Mr. AL-SALMI (Oman), speaking for the Gulf Cooperation Council and associating himself with the Group of 77 and China, urged the United Nations to respond to all of the Member States’ demands. Detailing the current situation of the Gulf Cooperation Council countries in the Organization, he said their representation was adequate at the current time. Citing the desirable range of country-specific posts indicated in the Secretary-General’s report, he pointed out that only two citizens of Saudi Arabia, three citizens of Bahrain, and one citizen of Kuwait and Oman respectively were currently working for the Secretariat. No citizens of the United Arab Emirates and Qatar are currently employed by the Secretariat, he added. Against this backdrop, he emphasized that it is not just the under-representation of the States in the Secretariat of the level of posts but a structural problem in awareness and selection that requires quick solutions for an equitable representation. Reiterating his firm support for the Organization, he outlined the expectation of the Gulf Cooperation Council countries to ensure their citizens could contribute in continuing posts to make the progress required.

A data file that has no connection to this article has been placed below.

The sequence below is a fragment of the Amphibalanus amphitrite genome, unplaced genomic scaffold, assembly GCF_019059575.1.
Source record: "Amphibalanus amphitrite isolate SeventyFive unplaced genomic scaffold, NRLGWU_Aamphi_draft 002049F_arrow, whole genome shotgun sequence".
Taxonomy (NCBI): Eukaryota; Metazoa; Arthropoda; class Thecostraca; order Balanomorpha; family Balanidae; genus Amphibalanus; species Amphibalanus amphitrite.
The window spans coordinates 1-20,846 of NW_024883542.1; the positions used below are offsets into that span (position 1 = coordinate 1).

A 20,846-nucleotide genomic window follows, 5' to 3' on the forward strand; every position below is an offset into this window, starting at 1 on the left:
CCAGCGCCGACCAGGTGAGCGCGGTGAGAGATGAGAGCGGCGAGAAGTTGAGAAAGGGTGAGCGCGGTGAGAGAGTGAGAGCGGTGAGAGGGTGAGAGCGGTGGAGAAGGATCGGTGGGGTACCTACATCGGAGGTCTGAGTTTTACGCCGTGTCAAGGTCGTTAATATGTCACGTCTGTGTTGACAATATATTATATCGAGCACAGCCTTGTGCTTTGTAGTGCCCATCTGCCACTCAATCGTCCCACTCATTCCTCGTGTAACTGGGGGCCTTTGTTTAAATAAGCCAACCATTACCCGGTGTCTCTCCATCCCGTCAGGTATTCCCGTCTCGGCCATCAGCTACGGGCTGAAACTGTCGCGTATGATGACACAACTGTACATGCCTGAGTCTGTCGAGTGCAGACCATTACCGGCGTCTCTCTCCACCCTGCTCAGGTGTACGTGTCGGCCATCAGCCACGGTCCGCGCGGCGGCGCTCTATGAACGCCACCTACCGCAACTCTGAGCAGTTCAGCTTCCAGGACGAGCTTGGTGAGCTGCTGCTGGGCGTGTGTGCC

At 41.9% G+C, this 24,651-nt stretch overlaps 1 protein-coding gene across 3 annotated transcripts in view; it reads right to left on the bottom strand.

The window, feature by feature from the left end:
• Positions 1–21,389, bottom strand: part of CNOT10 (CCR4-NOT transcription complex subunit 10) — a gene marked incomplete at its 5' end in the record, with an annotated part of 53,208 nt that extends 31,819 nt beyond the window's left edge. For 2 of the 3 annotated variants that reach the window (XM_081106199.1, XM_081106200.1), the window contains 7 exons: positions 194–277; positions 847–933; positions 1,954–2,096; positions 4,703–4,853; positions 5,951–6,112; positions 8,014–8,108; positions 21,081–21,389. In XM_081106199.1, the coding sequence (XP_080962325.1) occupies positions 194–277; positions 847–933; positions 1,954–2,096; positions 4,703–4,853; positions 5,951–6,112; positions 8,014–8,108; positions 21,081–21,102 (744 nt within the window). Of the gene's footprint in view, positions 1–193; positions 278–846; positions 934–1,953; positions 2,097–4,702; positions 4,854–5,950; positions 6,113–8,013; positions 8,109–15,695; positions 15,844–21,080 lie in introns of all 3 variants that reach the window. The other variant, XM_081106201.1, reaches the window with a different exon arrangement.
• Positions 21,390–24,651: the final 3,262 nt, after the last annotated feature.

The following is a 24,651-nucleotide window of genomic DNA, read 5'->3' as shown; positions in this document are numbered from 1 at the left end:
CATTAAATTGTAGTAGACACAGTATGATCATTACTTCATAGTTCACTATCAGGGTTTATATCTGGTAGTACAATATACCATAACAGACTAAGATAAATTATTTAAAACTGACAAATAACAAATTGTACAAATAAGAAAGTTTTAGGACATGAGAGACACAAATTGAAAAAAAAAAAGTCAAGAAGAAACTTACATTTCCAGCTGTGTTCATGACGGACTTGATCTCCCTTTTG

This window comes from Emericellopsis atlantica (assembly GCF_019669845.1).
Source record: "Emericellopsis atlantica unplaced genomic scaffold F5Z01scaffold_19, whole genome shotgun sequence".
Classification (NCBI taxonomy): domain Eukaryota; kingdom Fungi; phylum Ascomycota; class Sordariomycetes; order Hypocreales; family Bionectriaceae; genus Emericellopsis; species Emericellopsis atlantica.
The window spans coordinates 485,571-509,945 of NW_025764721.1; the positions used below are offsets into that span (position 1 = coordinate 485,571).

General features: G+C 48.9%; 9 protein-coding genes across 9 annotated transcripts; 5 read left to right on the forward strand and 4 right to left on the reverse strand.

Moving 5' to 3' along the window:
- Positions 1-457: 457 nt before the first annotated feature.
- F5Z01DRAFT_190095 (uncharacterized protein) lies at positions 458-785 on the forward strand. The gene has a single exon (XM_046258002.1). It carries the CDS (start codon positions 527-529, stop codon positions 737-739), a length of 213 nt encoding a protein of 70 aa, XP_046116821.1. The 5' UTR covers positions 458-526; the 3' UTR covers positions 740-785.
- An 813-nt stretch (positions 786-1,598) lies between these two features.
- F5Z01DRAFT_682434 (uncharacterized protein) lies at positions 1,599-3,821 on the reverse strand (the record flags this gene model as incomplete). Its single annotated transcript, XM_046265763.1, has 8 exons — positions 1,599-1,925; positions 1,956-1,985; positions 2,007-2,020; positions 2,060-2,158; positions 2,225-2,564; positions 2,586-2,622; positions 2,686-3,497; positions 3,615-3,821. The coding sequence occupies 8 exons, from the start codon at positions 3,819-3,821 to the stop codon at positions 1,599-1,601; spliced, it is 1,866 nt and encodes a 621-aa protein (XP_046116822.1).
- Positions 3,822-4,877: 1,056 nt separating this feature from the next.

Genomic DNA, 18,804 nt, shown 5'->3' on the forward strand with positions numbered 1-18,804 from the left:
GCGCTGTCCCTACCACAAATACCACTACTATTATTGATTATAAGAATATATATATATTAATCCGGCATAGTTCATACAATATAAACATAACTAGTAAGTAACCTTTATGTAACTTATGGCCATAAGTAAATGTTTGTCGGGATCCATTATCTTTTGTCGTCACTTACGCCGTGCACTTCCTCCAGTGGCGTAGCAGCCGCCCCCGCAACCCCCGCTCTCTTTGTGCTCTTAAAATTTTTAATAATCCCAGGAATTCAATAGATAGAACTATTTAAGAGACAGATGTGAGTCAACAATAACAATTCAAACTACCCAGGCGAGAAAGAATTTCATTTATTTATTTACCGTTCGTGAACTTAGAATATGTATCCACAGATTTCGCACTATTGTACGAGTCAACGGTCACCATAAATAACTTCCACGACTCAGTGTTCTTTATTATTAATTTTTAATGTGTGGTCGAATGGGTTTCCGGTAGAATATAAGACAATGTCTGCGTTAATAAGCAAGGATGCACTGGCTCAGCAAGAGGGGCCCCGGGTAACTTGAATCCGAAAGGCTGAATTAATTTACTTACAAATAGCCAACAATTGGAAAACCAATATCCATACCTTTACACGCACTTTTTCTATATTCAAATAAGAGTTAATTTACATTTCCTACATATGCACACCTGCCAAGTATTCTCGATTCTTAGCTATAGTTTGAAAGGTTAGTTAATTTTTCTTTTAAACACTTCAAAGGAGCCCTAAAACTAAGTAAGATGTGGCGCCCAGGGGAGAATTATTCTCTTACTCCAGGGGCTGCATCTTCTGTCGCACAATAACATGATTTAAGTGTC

Mr. VELÁZQUEZ CASTILLO (Mexico) said that it is essential that the General Assembly adopt a decision that provides guidelines on the reform process for human resources. While recognizing the Secretary-General’s efforts on resources management, he pointed out that it is the Assembly which must determine criteria and provide a coherent structure to achieve the goals of mobility, agility and accountability. It is urgent to facilitate generational change in the Organization’s staff, he said, calling for attracting young and diverse people through a system of incentives and for retaining talent through opportunities for growth and mobility. Across the board, these should include gender perspectives so as to contribute towards better gender equality. Further, he emphasized that actions related to the reform of staff administration must be part of a logical, flexible and transparent sequence.
HIND JERBOUI (Morocco) said the human element is the Organization’s greatest asset and the recruitment and retention of highly skilled talent is necessary for the United Nations to achieve its principles and deliver on its challenging mandates. She recalled Article 101 of the Charter of the United Nations, which states the staff shall be appointed by the Secretary-General under regulations established by the General Assembly, and which indicates the importance of diverse geographical distribution. Commending the Secretary-General’s 2017 initiative to reform human resources, she added that the system must be strengthened and made more accountable. She also acknowledged the improvement in gender parity in the Organization’s high-level offices. Noting the Secretary-General’s new proposal for a new way forward for 2023 to 2026, she said her delegation was ready to negotiate.